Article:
by Ayodele Akinkuotu
Why are we this way? We had all of 10 years to appeal the judgement of the International Court of Justice, ICJ, on the Bakassi Peninsula. We did not. The impression was given by the federal government that nothing could be done about The Hague judgement.
Thus we were ready to abide by the ensuing Green Tree Agreement, GTA. Now, a few days to the end of the 10-year window of opportunity granted by the court during which all steps should have been taken by Nigeria and Cameroon to settle all outstanding issues, especially as regards Nigerians who are indigenes of Bakassi, we have suddenly woken up from our slumber.
Even members of the Senate are ready to contribute money for Nigeria to file its appeal which must reach The Hague not later than October 9, 2012. According to Abdul Ningi, deputy Senate leader, in a motion on the floor of the Senate “let the government appeal and we are ready to contribute money to fund the legal processes.” This statement is not only music to the ear, but a commendable and patriotic stance that has come a decade too late.
He was stoutly supported by many members, including David Mark, Senate president. All of a sudden, our attention is being drawn to Article 61 of the statute of the ICJ which gives room for appeal if there are ‘areas of errors or unknown facts from the judgment’. For a country that has been producing lawyers since the 1880s, where were all our legal luminaries?
It has taken Nigeria 10 years to come to the realisation that the judgement “was erroneously based on the agreement between the British and Calabar chiefs in 1884.” This is another poser. Accusing fingers had all along been pointing in the direction of General Yakubu Gowon, former military head of state, as being responsible for ceding the Peninsula to Cameroon in exchange for their support during the nation’s civil war.
Furthermore, Ningi observed in his motion that “there has never been a precedent in history where any case of this nature was executed without a referendum as enshrined by the United Nations.” The failure to carry out a referendum, in local parlance, amounted to shaving the heads of the indigenes of Bakassi in absentia.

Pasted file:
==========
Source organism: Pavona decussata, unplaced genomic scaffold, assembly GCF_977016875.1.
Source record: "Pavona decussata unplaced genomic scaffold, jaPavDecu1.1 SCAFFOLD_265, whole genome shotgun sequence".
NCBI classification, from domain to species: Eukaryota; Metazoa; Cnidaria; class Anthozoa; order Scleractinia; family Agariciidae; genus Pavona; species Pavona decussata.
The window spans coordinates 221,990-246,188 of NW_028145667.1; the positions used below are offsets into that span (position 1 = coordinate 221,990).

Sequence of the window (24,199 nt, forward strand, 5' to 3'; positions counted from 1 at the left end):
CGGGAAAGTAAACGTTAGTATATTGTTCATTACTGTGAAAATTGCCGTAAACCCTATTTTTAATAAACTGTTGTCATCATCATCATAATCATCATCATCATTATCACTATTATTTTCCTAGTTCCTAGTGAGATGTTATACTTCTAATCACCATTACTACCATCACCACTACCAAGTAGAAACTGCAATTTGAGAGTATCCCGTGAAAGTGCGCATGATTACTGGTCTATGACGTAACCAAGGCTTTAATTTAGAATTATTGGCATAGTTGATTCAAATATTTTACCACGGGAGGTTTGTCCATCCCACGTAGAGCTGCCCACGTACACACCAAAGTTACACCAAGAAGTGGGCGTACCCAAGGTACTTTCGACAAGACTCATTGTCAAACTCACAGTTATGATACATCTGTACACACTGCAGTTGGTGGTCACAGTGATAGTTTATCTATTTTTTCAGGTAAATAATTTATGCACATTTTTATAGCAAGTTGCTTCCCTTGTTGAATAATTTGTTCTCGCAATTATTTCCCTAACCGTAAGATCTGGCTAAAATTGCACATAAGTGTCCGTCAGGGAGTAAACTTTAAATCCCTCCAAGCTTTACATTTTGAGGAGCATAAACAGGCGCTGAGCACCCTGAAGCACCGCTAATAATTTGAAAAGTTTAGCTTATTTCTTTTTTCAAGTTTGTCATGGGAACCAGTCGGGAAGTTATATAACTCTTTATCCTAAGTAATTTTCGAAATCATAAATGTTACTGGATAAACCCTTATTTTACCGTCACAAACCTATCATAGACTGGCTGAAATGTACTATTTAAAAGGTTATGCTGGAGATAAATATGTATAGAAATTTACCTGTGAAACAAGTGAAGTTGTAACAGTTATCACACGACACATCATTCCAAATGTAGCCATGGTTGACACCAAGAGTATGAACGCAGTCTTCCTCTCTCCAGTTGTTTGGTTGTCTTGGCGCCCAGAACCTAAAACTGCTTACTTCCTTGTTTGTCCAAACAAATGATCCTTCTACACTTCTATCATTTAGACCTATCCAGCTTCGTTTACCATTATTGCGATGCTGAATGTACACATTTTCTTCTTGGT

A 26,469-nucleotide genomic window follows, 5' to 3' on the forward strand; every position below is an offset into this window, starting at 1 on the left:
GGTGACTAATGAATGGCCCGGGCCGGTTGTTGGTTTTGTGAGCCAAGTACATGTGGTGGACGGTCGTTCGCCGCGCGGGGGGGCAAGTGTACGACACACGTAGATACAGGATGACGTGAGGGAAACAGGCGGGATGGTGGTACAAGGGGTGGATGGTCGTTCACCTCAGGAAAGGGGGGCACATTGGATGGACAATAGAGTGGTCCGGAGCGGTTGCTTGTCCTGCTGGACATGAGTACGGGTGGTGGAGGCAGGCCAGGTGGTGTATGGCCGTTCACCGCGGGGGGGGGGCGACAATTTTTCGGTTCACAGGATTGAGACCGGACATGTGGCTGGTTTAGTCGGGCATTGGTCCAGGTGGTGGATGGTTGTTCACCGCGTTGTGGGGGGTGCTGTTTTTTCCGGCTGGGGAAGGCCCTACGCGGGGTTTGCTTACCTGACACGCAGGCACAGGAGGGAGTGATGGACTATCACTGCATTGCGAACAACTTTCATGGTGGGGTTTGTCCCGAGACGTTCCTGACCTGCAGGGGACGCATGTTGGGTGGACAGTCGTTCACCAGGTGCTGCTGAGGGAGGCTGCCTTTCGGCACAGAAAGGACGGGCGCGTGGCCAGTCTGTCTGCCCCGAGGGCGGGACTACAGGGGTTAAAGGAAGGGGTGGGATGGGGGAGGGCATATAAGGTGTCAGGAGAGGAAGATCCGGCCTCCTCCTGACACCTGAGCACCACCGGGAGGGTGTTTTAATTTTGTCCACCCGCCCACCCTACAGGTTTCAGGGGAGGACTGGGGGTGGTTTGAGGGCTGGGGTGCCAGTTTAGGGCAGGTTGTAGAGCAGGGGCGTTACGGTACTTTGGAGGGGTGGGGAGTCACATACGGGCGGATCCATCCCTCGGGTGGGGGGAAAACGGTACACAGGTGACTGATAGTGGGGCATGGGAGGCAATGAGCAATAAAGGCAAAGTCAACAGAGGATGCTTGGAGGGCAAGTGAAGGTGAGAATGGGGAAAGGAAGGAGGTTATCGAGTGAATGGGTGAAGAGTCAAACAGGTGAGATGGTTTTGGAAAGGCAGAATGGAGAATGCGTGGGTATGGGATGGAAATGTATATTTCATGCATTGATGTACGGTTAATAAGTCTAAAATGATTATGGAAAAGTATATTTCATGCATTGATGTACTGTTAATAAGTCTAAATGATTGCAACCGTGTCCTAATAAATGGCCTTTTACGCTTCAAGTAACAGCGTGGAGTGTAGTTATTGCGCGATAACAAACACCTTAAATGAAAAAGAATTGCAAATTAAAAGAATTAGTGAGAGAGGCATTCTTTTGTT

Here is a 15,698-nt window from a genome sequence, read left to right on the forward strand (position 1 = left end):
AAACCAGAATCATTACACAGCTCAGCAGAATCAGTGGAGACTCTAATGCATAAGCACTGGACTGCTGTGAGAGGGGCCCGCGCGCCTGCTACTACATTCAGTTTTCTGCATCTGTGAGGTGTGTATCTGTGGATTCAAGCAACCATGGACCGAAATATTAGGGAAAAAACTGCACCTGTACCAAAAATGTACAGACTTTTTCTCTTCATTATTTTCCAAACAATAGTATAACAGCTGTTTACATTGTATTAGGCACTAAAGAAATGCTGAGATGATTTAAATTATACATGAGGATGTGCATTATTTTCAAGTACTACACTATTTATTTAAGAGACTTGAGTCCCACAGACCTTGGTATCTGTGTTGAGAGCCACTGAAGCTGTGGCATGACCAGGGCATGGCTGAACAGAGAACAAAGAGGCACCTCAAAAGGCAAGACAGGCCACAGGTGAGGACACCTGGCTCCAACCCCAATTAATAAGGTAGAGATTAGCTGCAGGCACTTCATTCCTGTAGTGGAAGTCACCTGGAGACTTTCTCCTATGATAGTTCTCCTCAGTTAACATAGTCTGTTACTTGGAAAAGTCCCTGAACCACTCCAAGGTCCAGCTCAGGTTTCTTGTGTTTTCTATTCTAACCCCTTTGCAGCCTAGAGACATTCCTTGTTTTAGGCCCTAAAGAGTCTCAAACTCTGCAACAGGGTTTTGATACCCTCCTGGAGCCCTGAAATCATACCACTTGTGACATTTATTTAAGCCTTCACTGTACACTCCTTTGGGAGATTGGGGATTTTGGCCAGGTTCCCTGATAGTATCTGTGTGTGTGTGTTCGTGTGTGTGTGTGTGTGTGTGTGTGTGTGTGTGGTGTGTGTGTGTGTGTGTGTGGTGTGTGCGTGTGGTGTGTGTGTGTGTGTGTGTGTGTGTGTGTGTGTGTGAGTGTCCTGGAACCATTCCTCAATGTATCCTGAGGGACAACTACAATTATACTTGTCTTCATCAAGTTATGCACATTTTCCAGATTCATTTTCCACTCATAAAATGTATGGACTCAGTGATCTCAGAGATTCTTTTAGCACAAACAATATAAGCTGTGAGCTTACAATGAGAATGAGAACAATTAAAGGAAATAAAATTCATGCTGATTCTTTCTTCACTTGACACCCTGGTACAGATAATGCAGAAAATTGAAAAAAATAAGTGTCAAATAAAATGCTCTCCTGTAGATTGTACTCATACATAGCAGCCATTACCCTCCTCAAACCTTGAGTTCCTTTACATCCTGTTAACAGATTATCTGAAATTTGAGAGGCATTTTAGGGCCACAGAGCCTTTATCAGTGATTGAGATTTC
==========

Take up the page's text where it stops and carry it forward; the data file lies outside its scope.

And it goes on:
The Senators are not the only prominent Nigerians asking the government of late to appeal the judgement. Professor Wole Soyinka, Nobel laureate, added his weighty voice to that call recently.
That is understandable, for the ranks of the Bakassi people have been restive of late. And since the judgement 10 years ago, not a few Nigerians have protested strongly about the decision of the federal government to abide by the controversial judgement.
President Goodluck Jonathan reiterated that position while he was in New York last week for the UN General Assembly. Mark noted the President’s statement while contributing to the debate in the Senate. However, he urged the Jonathan administration to speed up on the appeal process, as time was not on nation’s side.
In the immediate aftermath of the judgement, indigenes of the area went as far as forming the Bakassi Liberation Front which was bent on confronting Cameroon. But the wind went out of the Front’s sail when Peter Ene, the leader of the group, died in a motor accident on the day Nigeria handed over the Peninsula to Cameroon.
Ene was said to be on his way to the Peninsula with some other members of the group in a spirited effort to disrupt the handing over. Perhaps, it is the realisation that October 9 is around the corner that has returned the Bakassi issue to the front-burner.